I never met Allegra Westbrooks. She retired from the Charlotte Mecklenburg Library (then called the Public Library of Charlotte and Mecklenburg County) in 1984, the same year that I arrived in Charlotte. She did, however, have an impact on my early years in Charlotte. Soon after my arrival, I met Pat Siegfried, the library’s Director of Youth Services. When she found out that I once made my living as a professional puppeteer, she obtained funding for me to do puppet shows at every branch of the public library. I remember being impressed with the library’s extensive network of branches. These branches had their own community outreach which they used to promote my puppet shows. I was especially impressed with how these outreach programs connected with Charlotte’s African American communities. I shared with Siegfried my positive experiences performing at the various branches, and she mentioned that the strengths of the branch system had a lot to do with the woman who had long served as the Supervisor of Branches. That woman was Allegra Westbrooks.
When Westbrooks moved to Charlotte in 1947 to manage the Brevard Street Library branch of the public library, the library system was still segregated. The Brevard Street Library was one of only two branches that served African Americans at the time. After the library system desegregated in 1956, Westbrooks moved to the Main Library where she ran the acquisitions operation before being promoted to Supervisor of Branches in 1957, making her the first African American to hold the position of supervisor in the Charlotte public library. Over the years, her title changed, but she continued to serve as a leader of the branch system throughout the rest of her career.
During her thirty-six years with the public library, Westbrooks played a major role in developing library outreach programs and expanding the library’s branch system. Early in her career, she collaborated with community groups and organizations to make books available to children who did not live near branches, and then she started a bookmobile program to bring books to residents throughout Mecklenburg County. Later in her career, she helped expand the number of library branches operating in the county, and she encouraged the branches to sponsor book-related events that would draw local residents to the branches.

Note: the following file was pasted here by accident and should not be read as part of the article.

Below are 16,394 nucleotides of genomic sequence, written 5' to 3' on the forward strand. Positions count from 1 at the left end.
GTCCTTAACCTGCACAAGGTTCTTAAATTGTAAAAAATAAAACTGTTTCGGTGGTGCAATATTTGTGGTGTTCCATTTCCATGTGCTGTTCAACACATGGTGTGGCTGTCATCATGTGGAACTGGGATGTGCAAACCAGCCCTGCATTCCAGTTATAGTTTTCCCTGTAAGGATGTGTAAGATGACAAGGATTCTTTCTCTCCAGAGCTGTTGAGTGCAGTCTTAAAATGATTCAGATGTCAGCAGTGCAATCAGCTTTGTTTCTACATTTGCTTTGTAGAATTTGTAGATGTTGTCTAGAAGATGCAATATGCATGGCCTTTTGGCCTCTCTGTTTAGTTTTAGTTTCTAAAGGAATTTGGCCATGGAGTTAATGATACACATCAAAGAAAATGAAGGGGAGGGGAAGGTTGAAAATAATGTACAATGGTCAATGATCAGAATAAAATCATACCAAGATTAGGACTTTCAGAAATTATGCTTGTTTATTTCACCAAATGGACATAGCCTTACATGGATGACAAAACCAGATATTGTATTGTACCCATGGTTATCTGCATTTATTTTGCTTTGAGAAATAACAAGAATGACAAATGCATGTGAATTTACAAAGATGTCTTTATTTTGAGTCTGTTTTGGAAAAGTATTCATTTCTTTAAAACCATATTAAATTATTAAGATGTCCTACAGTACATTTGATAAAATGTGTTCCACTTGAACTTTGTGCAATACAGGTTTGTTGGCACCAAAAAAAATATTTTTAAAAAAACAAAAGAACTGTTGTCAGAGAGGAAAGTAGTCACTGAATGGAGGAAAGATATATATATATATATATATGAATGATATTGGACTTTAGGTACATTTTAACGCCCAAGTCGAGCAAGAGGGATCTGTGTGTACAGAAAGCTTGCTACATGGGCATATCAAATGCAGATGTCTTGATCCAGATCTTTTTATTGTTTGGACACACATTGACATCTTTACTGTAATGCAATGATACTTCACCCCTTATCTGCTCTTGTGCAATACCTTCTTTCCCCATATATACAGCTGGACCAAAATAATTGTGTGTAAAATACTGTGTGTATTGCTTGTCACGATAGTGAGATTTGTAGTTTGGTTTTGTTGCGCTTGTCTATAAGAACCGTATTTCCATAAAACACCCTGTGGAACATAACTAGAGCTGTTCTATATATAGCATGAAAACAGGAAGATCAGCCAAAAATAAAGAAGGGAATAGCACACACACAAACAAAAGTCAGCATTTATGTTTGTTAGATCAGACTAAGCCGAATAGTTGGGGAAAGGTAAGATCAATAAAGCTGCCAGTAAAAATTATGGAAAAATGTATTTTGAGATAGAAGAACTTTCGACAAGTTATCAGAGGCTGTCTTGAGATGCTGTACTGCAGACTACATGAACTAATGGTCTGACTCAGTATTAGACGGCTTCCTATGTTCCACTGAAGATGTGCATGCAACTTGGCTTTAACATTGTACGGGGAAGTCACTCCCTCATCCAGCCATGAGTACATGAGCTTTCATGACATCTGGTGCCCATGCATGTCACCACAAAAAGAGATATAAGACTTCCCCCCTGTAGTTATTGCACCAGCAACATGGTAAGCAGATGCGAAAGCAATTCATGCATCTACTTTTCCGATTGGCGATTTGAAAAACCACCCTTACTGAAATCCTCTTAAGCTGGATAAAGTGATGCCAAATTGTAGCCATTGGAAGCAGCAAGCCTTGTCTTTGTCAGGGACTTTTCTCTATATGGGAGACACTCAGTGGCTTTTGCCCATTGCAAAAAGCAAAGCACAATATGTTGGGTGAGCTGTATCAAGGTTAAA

Toward the end of her career with the library, Westbrooks worked closely with Judith Sutton, who became the Deputy Director of Libraries in 1977. As Sutton recently recalled, Westbrooks “did everything in her power to orient me to the system I joined, the community we served and to the nature, history and resources of the variety of branches of the library. Allegra was a calm, quiet-spoken but strong advocate for the best in public library services.”
Westbrooks talked about the highlights of her career during an oral history interview conducted in 2007. To listen to this interview, please click on the following link: https://repository.uncc.edu/islandora/object/uncc%3A2152
Westbrooks retired in 1984, but she remained involved in the Charlotte community until her death in 2017. In recognition of Westbrooks’ many contributions to the Charlotte Mecklenburg Library, the Charlotte Mecklenburg Library Board of Trustees recently decided to rename the Beatties Ford Regional Library in her honor. In April 2020, this library branch officially became known as the Allegra Westbrooks Regional Library. It’s a testament to Westbrooks’ lasting legacy that her contributions to Charlotte Mecklenburg Library are still remembered and honored some thirty-six years after she officially retired. As a librarian, Allegra Westbrooks devoted her career to making books and stories available to the residents of Charlotte. In the process, however, she made a place for herself in the pages of Storied Charlotte.